Profile Image for Kim.
286 reviews777 followers
June 15, 2009
I picked up this book because I had seen it in a recommended reading site and then a friend said that it was really good. But...
Yes, there's a but... it took me 3 tries to get past page 10. I should have known then... but (again with the 'but') I persevered... thinking that I would eventually get into it, that I would get to the meat of it. By, page 300 I felt like I was trapped. I had already invested this much time into it and felt, at that point, that I had to finish it. I'm not saying that it probably isn't a great book. I'm sure it won awards and I'm sure that the writing is considered fair, but when I pick up a book called 'Possession - A Romance', I don't know... I guess I was expecting something with a bit more passion . Maybe the fact that it had to include 'A Romance' in the title should have tipped me off. The story centers around the discovery that two fictitious 'famous' poets had an affair and thus altered the meaning of their work to the scholars that study said poets. Okay. My problem is that I never really cared about either the poets or the scholars. There were times that I thought 'Yes, here we go'. But, it fizzled. Maybe the writing is too 'proper' for me. I have no doubt that this book is beloved by many, just not me.
Profile Image for Lisa.
1,418 reviews536 followers
August 16, 2020
[3+] After hearing so much praise for so many years, I thought I might love Possession. This novel is for readers who have the patience to linger over long stanzas of Romantic poetry, lush descriptive passages and academic esoterica. Alas, I am not that reader. At least not now. Clearly, Byatt is brilliant. I did enjoy Roland and Maude’s quest.
Profile Image for Lori  Keeton.
454 reviews93 followers
April 10, 2022

I am going to be an outlier on this one and I really hate it. I have been sitting on writing this review for 8 days now and I still don’t know how I feel about it or how to rate it. It is a commendable, worthy, fascinating premise with some of the most exquisite writing. And you wonder why I am so uncertain about my thoughts. All I can say, is that for the reviews of friends I’ve read who gush over this novel, I just can’t. I spent 23 days reading this chunkster and could only really read 2 or 3 chapters at a time. When I read Gone With the Wind, it took me 23 days and I flew through it. I know that’s an odd comparison because the subject matters are completely different. The writing is very, very dense and made for a slow-going process to completion. This is also what I would consider a very cerebral novel which meant much to ponder and soak up. All of these sound like criticisms but I don’t necessarily view them that way. I admired much of what this novel has to offer. Byatt has to be an extremely intelligent and knowledgeable writer to have created all of the poetry and letters that each character was to have written. So, I am extremely in awe of her talent but just not able to flood my review with 5 stars of love.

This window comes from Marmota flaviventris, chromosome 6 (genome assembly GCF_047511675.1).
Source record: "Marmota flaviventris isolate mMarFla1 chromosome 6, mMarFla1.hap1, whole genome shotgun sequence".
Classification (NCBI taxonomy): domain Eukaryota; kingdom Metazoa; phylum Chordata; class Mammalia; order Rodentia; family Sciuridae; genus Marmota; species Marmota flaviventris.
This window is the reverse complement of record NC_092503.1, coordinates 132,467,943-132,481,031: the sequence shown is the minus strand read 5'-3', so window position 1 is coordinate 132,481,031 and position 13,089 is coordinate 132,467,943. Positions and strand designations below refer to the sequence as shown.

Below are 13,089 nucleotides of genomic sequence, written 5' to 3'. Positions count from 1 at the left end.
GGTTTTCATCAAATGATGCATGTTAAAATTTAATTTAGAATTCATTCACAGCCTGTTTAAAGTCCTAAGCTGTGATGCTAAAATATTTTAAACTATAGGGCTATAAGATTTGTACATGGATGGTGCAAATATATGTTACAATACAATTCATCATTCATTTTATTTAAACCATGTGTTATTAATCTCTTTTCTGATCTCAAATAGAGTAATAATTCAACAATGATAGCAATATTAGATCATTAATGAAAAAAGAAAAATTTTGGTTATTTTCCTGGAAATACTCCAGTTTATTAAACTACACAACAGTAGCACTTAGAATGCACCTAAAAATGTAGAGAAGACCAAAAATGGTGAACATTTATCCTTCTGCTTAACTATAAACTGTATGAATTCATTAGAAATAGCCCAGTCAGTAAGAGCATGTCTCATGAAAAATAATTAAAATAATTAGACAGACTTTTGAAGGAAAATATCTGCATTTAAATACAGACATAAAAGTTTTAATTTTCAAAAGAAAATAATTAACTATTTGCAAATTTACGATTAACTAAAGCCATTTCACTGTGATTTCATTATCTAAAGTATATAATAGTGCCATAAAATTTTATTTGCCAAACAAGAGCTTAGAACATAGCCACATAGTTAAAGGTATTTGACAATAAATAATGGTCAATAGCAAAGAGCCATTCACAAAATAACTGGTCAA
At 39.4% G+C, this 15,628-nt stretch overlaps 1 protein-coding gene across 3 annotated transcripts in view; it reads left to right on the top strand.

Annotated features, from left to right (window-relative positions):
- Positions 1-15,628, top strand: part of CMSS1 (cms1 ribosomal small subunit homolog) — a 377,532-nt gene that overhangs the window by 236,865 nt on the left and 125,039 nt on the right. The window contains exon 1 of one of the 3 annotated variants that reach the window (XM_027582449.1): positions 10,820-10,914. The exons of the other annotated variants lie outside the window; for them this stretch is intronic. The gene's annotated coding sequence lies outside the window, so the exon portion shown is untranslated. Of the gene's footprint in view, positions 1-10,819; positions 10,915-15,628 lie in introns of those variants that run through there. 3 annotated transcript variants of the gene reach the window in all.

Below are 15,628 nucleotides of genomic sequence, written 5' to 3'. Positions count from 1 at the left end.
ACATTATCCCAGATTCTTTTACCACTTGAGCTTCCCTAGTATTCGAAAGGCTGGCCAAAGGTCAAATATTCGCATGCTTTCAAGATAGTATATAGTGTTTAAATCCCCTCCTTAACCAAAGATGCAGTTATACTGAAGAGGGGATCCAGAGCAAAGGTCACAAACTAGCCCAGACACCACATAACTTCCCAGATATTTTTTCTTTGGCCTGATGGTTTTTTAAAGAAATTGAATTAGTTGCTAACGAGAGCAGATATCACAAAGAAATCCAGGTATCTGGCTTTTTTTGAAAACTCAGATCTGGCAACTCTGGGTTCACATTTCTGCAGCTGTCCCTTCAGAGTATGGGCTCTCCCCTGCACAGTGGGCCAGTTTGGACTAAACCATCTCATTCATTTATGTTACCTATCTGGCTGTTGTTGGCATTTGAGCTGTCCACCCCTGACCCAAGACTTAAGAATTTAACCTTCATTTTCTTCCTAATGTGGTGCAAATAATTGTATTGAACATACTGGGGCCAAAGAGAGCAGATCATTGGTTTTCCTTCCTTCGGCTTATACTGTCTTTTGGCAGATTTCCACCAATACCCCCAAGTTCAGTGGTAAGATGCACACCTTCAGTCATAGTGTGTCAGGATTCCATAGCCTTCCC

In this novel, Byatt gives her readers a very complex storyline that includes everything from romance and tragedy to mystery and conflict. We are introduced to an academic named Roland Michel who has spent his life’s work studying a Victorian poet called Randolf Henry Ash. Roland happens upon two drafts of letters written by Ash stashed between the pages of an Italian philosopher’s Principi de Scienza Nuova, a book that had once been owned by Ash, and sends him into utter excitement at his discovery since they’ve never been seen before. Roland figures out who Ash may have written the letters to: a Miss Christabel LaMotte, a writer of religious-themed poems and children’s books. Miss LaMotte, Roland learns, has a following among feminist scholars which leads him to locating a Dr. Maude Bailey who is an expert on LaMotte. They form a partnership and begin a long investigation into what could possibly come from this abstract connection between these two Victorian poets.

Byatt produces the poems, fiction, essays and letters written by these Victorian poets as well as other characters’ writings and allows the reader to interpret them. But through these included writings, we get the stories within the stories to decipher and mull over. She creates a multitude of voices and perspectives among the long cast of characters and switches between time lines to affect her plot.

As this review has taken shape, I am reminded of how academic this novel is in its premise. This is a book about literary critics who study, read and reread and over-analyze the writings and lives of a pair of obscure literary figures from the past. They are devoted to what they discover and as Maude says Literary critics make natural detectives. It’s interesting to think that what they find may only interest a small group of people in their academic world.

The title becomes the main theme and is represented in more ways than one. Primarily, the academics must ask themselves - who owns those discoveries, the things of the past? Also, there is physical and emotional possession, possessing ideas, feelings, desires to name a few.

As I said, this was very slow and dense and demanding. There was much to be interpreted with the poems and passages that weren’t so easy for me, a non-poetry reader. Towards the final 1/4, the pace ramped up and some out of ordinary circumstances started to happen that really didn’t feel like the rest of the novel.

Proof of Byatt’s talent:

I cannot let you burn me up, nor can I resist you. No mere human can stand in a fire and not be consumed.

Only write to me, write to me, I love to see the hop and skip and sudden starts of your ink.

He knew her, he believed. He would teach her that she was not his possession, he would show her she was free, he would see her flash her wings.